Washington is intensifying its campaign to install malware in Russia’s power grid in an illustration of how the administration is getting more aggressive as the cyber war between the two countries intensifies. In a bombshell report released Saturday afternoon, the New York Times reveals the United States is stepping up its digital attacks on Russia’s electric grid. The move is seen as part warning to President Vladimir Putin and part a readiness effort to be ready to carry out a significant cyberstrike if a conflict breaks out.
The stepped up incursion into Russia’s power grid is part of the broader response to Moscow’s efforts to affect the outcome of the 2018 midterm elections and comes after many within the administration had been calling for more aggressive action despite the “risk of escalating the daily digital Cold War between Washington and Moscow.” And officials say the difference is noticeable. “It has gotten far, far more aggressive over the past year,” a senior intelligence official told the Times. “We are doing things at a scale that we never contemplated a few years ago.”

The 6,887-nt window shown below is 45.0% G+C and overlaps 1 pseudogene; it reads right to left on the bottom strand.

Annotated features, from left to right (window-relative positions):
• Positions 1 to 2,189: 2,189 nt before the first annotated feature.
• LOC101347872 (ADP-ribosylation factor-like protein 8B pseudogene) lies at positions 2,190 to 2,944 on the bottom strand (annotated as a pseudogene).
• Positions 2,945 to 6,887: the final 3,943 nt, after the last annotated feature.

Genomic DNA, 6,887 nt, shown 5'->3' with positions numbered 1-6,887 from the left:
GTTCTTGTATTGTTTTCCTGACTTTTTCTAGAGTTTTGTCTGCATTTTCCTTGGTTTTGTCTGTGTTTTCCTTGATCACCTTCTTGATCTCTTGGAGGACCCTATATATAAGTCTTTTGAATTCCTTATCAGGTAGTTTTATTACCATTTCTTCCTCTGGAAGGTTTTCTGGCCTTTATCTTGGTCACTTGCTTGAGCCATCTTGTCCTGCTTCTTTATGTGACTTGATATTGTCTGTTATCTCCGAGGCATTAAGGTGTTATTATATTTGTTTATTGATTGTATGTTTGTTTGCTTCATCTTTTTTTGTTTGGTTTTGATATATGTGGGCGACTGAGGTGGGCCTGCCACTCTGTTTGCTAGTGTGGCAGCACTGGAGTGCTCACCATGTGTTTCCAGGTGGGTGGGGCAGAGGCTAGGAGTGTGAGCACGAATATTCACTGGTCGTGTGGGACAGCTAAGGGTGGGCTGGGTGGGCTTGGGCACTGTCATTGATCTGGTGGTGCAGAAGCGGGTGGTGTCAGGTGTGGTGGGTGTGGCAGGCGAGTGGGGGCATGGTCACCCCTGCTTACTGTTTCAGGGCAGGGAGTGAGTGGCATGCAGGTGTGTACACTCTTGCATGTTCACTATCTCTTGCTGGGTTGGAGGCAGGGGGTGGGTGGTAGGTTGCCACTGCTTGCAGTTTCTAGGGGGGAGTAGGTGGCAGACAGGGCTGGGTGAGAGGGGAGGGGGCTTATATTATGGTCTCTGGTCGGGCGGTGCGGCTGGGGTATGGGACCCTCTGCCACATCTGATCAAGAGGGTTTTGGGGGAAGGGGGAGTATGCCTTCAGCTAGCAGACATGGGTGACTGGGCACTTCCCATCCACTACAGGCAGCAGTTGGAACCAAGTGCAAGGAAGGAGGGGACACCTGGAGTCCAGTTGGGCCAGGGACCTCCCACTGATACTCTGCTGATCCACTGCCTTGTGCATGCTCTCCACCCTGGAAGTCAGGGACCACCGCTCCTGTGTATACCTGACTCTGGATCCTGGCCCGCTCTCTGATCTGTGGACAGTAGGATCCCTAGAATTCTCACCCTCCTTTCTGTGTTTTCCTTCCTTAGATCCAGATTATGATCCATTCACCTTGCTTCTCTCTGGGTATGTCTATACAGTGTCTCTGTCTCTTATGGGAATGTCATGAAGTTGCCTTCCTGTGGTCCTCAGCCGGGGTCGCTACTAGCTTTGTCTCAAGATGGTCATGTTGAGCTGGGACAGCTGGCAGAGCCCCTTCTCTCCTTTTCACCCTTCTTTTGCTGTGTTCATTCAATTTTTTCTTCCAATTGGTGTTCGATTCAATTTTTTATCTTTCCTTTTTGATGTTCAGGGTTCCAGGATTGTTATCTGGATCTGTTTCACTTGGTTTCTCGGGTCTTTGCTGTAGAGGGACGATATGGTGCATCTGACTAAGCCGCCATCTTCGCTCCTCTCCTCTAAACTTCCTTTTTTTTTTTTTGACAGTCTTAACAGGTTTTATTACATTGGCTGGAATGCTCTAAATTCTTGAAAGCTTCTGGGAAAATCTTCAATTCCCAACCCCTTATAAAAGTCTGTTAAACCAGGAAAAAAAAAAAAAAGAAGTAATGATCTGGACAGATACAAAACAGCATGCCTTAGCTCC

Although the United States has been digging inside Russia’s electric grid for years, now it is taking a more offensive stance and installing malware “at a depth and with an aggressiveness that had never been tried before.” This follows a move to give the United States Cyber Command more leeway to carry out offensive activities without approval from the president. For now it seems President Donald Trump isn’t being kept in the loop. Two officials told the Times they think the commander in chief hasn’t received detailed briefing on the effort. There is “broad hesitation” among Pentagon and intelligence officials to reveal too many details of the program to Trump because they fear how he might react or that he could even bring it up with foreign officials.